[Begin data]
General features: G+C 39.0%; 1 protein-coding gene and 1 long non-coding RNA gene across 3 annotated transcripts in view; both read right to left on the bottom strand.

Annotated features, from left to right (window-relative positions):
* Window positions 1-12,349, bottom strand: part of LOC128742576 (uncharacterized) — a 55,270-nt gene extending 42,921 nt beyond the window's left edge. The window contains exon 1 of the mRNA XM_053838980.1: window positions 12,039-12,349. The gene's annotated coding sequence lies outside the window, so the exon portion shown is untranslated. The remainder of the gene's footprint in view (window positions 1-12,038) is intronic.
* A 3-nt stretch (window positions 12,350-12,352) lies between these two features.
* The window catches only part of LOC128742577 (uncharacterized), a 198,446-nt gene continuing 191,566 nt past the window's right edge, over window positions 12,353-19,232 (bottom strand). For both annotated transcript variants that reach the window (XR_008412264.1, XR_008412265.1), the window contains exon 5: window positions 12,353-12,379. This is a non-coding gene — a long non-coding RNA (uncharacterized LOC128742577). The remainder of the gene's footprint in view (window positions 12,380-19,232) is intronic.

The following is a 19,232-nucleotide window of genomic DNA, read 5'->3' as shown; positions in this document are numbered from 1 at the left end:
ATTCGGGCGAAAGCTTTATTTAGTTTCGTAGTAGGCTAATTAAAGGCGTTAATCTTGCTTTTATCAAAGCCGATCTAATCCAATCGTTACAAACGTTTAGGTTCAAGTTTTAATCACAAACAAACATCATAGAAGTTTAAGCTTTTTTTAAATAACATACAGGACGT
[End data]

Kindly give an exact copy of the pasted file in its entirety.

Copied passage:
General features: G+C 39.0%; 1 protein-coding gene and 1 long non-coding RNA gene across 3 annotated transcripts in view; both read right to left on the bottom strand.

Annotated features, from left to right (window-relative positions):
* Window positions 1-12,349, bottom strand: part of LOC128742576 (uncharacterized) — a 55,270-nt gene extending 42,921 nt beyond the window's left edge. The window contains exon 1 of the mRNA XM_053838980.1: window positions 12,039-12,349. The gene's annotated coding sequence lies outside the window, so the exon portion shown is untranslated. The remainder of the gene's footprint in view (window positions 1-12,038) is intronic.
* A 3-nt stretch (window positions 12,350-12,352) lies between these two features.
* The window catches only part of LOC128742577 (uncharacterized), a 198,446-nt gene continuing 191,566 nt past the window's right edge, over window positions 12,353-19,232 (bottom strand). For both annotated transcript variants that reach the window (XR_008412264.1, XR_008412265.1), the window contains exon 5: window positions 12,353-12,379. This is a non-coding gene — a long non-coding RNA (uncharacterized LOC128742577). The remainder of the gene's footprint in view (window positions 12,380-19,232) is intronic.

The following is a 19,232-nucleotide window of genomic DNA, read 5'->3' as shown; positions in this document are numbered from 1 at the left end:
ATTCGGGCGAAAGCTTTATTTAGTTTCGTAGTAGGCTAATTAAAGGCGTTAATCTTGCTTTTATCAAAGCCGATCTAATCCAATCGTTACAAACGTTTAGGTTCAAGTTTTAATCACAAACAAACATCATAGAAGTTTAAGCTTTTTTTAAATAACATACAGGACGT